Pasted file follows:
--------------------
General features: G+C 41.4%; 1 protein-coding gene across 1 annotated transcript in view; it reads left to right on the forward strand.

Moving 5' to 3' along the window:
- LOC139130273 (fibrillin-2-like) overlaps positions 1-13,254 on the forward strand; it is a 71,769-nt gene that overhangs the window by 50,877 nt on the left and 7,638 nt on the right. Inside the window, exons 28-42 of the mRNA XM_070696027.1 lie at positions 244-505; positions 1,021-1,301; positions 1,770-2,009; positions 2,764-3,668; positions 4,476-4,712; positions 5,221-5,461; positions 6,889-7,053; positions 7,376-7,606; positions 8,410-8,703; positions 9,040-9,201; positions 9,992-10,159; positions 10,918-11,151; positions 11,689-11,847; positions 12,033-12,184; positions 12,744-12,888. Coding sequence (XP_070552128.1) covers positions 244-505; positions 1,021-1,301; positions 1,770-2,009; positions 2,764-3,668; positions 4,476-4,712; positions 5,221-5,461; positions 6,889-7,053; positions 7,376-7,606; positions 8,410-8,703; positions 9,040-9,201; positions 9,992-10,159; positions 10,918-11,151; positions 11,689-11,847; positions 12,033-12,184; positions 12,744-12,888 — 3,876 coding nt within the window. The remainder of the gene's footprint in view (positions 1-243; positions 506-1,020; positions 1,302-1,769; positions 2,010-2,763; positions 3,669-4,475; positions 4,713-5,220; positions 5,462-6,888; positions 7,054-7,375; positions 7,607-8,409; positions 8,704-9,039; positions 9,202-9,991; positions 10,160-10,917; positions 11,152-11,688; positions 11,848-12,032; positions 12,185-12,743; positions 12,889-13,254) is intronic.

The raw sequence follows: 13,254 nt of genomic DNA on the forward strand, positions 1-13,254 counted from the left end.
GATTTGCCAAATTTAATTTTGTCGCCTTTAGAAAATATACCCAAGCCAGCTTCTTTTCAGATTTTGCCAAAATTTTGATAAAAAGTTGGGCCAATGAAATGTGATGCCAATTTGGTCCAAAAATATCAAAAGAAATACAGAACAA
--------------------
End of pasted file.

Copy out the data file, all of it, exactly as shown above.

General features: G+C 41.4%; 1 protein-coding gene across 1 annotated transcript in view; it reads left to right on the forward strand.

Moving 5' to 3' along the window:
- LOC139130273 (fibrillin-2-like) overlaps positions 1-13,254 on the forward strand; it is a 71,769-nt gene that overhangs the window by 50,877 nt on the left and 7,638 nt on the right. Inside the window, exons 28-42 of the mRNA XM_070696027.1 lie at positions 244-505; positions 1,021-1,301; positions 1,770-2,009; positions 2,764-3,668; positions 4,476-4,712; positions 5,221-5,461; positions 6,889-7,053; positions 7,376-7,606; positions 8,410-8,703; positions 9,040-9,201; positions 9,992-10,159; positions 10,918-11,151; positions 11,689-11,847; positions 12,033-12,184; positions 12,744-12,888. Coding sequence (XP_070552128.1) covers positions 244-505; positions 1,021-1,301; positions 1,770-2,009; positions 2,764-3,668; positions 4,476-4,712; positions 5,221-5,461; positions 6,889-7,053; positions 7,376-7,606; positions 8,410-8,703; positions 9,040-9,201; positions 9,992-10,159; positions 10,918-11,151; positions 11,689-11,847; positions 12,033-12,184; positions 12,744-12,888 — 3,876 coding nt within the window. The remainder of the gene's footprint in view (positions 1-243; positions 506-1,020; positions 1,302-1,769; positions 2,010-2,763; positions 3,669-4,475; positions 4,713-5,220; positions 5,462-6,888; positions 7,054-7,375; positions 7,607-8,409; positions 8,704-9,039; positions 9,202-9,991; positions 10,160-10,917; positions 11,152-11,688; positions 11,848-12,032; positions 12,185-12,743; positions 12,889-13,254) is intronic.

The raw sequence follows: 13,254 nt of genomic DNA on the forward strand, positions 1-13,254 counted from the left end.
GATTTGCCAAATTTAATTTTGTCGCCTTTAGAAAATATACCCAAGCCAGCTTCTTTTCAGATTTTGCCAAAATTTTGATAAAAAGTTGGGCCAATGAAATGTGATGCCAATTTGGTCCAAAAATATCAAAAGAAATACAGAACAA